I don't know about best front four of the decade. That same front four led the league in sacks almost assuredly because of that one game. Had Thomas been in there and allowed, say, one sack as opposed to six, they still lead the league in sacks, but it's by one whole sack. I covered the issue of the elite pass rush in PFP 08; their greatness is overstated.

You're right that Justice could be average (or above average). I don't know if I could call Herremans an above-average LT based on such a small sample, just like I can't say (for sure) that Justice is any one thing. I'm not sure what the inverse of Justice's performance would be -- maybe Herremans pancaking Jared Allen all day -- but the reason why I can at least feel more confident about my pegging of Justice than your thoughts on Herremans is that I can't imagine that it would be remotely possible for someone who was an above-average left tackle -- or had it in them to be an above-average left tackle -- to give up six sacks. I just can't, regardless of how good the end across from him was or how little help he got. I was just doing some research, and the average left tackle who started 16 games last year was credited with something like 4.38 blown blocks in a season. Justice probably wasn't credited with six blown blocks in that game, but I'm willing to bet he had four.

63 Re: Four Downs 2009: NFC East

I can't imagine that it would be remotely possible for someone who was an above-average left tackle -- or had it in them to be an above-average left tackle -- to give up six sacks. I just can't, regardless of how good the end across from him was or how little help he got. I was just doing some research, and the average left tackle who started 16 games last year was credited with something like 4.38 blown blocks in a season. Justice probably wasn't credited with six blown blocks in that game, but I'm willing to bet he had four.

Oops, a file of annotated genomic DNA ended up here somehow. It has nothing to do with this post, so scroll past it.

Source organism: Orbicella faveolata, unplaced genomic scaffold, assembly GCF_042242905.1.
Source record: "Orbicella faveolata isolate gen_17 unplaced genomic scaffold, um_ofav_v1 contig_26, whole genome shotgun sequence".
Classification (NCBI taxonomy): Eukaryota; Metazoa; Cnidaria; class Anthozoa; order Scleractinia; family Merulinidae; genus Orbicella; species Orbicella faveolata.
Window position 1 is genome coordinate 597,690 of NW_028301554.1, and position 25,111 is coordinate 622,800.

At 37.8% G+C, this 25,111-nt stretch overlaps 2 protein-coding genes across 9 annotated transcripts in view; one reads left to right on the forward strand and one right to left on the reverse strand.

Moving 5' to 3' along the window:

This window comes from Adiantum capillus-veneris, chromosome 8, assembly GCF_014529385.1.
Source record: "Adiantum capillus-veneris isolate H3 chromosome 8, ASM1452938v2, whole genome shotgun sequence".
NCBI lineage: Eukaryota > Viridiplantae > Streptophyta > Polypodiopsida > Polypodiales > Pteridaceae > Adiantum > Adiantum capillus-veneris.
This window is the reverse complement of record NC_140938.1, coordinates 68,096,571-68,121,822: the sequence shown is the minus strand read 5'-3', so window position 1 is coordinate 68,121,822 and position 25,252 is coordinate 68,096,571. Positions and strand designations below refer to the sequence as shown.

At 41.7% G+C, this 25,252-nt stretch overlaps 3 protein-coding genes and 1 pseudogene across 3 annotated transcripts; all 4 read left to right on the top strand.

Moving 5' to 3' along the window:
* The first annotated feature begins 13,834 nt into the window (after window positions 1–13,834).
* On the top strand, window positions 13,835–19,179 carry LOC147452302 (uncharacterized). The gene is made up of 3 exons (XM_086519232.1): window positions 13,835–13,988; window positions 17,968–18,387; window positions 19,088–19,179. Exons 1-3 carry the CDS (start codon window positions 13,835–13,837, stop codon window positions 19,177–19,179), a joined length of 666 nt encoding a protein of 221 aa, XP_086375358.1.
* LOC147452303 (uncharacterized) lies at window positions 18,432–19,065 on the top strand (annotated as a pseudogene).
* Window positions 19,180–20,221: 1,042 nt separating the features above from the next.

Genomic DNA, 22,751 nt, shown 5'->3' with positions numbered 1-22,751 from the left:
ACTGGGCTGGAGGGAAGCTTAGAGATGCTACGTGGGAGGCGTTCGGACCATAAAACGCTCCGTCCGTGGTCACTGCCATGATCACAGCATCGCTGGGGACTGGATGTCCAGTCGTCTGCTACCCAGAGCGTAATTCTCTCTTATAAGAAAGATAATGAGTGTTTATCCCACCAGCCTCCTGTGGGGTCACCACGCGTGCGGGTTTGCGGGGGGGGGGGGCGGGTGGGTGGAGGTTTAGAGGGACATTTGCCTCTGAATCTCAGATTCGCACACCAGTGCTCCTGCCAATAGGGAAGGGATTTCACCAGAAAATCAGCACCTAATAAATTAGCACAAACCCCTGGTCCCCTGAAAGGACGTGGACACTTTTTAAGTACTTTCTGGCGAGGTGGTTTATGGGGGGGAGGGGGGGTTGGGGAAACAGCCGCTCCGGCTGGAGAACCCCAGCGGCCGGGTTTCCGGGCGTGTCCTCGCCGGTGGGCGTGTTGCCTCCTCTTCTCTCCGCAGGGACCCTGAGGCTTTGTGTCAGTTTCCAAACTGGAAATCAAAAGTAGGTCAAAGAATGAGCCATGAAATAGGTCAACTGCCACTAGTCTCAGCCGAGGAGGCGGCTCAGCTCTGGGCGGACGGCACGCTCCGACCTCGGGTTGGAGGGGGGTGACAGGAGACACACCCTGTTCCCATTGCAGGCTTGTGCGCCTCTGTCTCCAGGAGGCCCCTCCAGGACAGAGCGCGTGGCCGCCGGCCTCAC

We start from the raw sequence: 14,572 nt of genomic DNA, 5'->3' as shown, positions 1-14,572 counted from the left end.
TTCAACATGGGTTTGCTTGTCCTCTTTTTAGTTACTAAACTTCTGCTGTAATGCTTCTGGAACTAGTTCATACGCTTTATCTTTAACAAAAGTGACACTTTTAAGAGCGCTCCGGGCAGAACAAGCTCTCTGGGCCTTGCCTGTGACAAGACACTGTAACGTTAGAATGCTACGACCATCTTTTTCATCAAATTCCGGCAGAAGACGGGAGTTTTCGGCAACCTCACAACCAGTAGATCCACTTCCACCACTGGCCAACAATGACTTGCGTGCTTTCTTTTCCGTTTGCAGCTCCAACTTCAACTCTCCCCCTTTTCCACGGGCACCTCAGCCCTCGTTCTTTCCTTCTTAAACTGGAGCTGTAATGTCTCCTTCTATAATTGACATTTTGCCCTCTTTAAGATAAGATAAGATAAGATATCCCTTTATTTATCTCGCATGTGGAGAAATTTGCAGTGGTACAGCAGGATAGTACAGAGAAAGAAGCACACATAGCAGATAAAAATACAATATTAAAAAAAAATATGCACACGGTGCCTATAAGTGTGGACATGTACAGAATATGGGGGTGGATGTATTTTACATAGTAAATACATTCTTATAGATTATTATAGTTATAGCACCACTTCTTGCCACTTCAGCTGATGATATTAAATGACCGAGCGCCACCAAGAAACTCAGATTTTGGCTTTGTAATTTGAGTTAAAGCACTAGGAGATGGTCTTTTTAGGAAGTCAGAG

Justice gave up 4 of Osi's 6 sacks (not exactly sure what constitutes a "blown block"). Not that that isn't still a horrible outing, but I think you're reading too much into it. Jon Runyan had a game where he gave up 3.5 sacks to Strahan and he was well above average as an NFL tackle for many years (albeit on the right side rather than the left). I have no idea whether or not Justice will ever be a useful starter, but I think it's premature to say that he doesn't have it in him.

40 Re: Four Downs 2009: NFC East

Jean-Gilles looked really good? I couldn't disagree more. I thought he was the weakest link on the line last year, and the RG spot improved when he was injured and Cole took over. I figured MJG might struggle in pass protection and he's not good at moving on screens, but I thought he'd at least be able to plow ahead in the run game. Nothing. Remember how the Eagles couldn't score a goal-line touchdown to save their lives last year?

I think the Eagles are set up pretty nicely on OL, considering the necessity of transitioning at both OT spots (for the first time in the Reid era.) I think they plan on taking a stud LT in the first round, but they don't have to if things don't shake out that way.

The Eagles' biggest holes, by far, are OT, RB, and TE. All could be addressed in the draft.

44 Re: Four Downs 2009: NFC East

Jean-Gilles looked really good? I couldn't disagree more. I thought he was the weakest link on the line last year

Jean-Gilles played games prior to that, too. I don't think he played particularly well in 2008, but I don't think he looked that bad. The entire Eagles line seemed fairly out of sync early on.